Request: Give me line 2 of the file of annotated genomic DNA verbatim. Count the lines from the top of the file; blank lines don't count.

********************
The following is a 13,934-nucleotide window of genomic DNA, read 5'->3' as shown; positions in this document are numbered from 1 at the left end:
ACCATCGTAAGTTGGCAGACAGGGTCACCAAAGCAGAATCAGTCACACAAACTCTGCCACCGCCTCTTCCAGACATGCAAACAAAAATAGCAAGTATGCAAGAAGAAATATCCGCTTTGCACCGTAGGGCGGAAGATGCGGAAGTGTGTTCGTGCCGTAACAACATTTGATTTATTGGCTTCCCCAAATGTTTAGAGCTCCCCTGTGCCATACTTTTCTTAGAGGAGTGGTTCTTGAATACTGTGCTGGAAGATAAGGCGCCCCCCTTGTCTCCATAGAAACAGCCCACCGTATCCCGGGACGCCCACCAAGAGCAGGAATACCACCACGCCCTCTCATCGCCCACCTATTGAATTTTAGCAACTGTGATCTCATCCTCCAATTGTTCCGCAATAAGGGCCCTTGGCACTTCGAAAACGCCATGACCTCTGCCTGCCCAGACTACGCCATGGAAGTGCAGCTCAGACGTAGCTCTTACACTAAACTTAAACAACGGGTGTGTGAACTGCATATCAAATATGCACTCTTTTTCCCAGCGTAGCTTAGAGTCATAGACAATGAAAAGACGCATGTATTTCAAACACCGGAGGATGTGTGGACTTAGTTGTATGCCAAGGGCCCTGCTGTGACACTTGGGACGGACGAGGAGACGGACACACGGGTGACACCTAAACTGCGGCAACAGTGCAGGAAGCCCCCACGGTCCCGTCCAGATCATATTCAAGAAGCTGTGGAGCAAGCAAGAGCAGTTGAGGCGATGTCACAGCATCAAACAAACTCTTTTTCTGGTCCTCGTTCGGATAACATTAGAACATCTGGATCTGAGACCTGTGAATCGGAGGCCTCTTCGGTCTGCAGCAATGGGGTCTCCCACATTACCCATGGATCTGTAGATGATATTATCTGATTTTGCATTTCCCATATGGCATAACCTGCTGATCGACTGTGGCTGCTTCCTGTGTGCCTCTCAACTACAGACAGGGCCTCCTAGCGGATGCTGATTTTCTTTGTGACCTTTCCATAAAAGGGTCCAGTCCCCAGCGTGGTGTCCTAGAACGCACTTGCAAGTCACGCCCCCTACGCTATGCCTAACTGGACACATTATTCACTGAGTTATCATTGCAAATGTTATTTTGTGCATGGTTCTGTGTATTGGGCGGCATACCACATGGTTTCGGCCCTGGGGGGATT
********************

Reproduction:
ACCATCGTAAGTTGGCAGACAGGGTCACCAAAGCAGAATCAGTCACACAAACTCTGCCACCGCCTCTTCCAGACATGCAAACAAAAATAGCAAGTATGCAAGAAGAAATATCCGCTTTGCACCGTAGGGCGGAAGATGCGGAAGTGTGTTCGTGCCGTAACAACATTTGATTTATTGGCTTCCCCAAATGTTTAGAGCTCCCCTGTGCCATACTTTTCTTAGAGGAGTGGTTCTTGAATACTGTGCTGGAAGATAAGGCGCCCCCCTTGTCTCCATAGAAACAGCCCACCGTATCCCGGGACGCCCACCAAGAGCAGGAATACCACCACGCCCTCTCATCGCCCACCTATTGAATTTTAGCAACTGTGATCTCATCCTCCAATTGTTCCGCAATAAGGGCCCTTGGCACTTCGAAAACGCCATGACCTCTGCCTGCCCAGACTACGCCATGGAAGTGCAGCTCAGACGTAGCTCTTACACTAAACTTAAACAACGGGTGTGTGAACTGCATATCAAATATGCACTCTTTTTCCCAGCGTAGCTTAGAGTCATAGACAATGAAAAGACGCATGTATTTCAAACACCGGAGGATGTGTGGACTTAGTTGTATGCCAAGGGCCCTGCTGTGACACTTGGGACGGACGAGGAGACGGACACACGGGTGACACCTAAACTGCGGCAACAGTGCAGGAAGCCCCCACGGTCCCGTCCAGATCATATTCAAGAAGCTGTGGAGCAAGCAAGAGCAGTTGAGGCGATGTCACAGCATCAAACAAACTCTTTTTCTGGTCCTCGTTCGGATAACATTAGAACATCTGGATCTGAGACCTGTGAATCGGAGGCCTCTTCGGTCTGCAGCAATGGGGTCTCCCACATTACCCATGGATCTGTAGATGATATTATCTGATTTTGCATTTCCCATATGGCATAACCTGCTGATCGACTGTGGCTGCTTCCTGTGTGCCTCTCAACTACAGACAGGGCCTCCTAGCGGATGCTGATTTTCTTTGTGACCTTTCCATAAAAGGGTCCAGTCCCCAGCGTGGTGTCCTAGAACGCACTTGCAAGTCACGCCCCCTACGCTATGCCTAACTGGACACATTATTCACTGAGTTATCATTGCAAATGTTATTTTGTGCATGGTTCTGTGTATTGGGCGGCATACCACATGGTTTCGGCCCTGGGGGGATT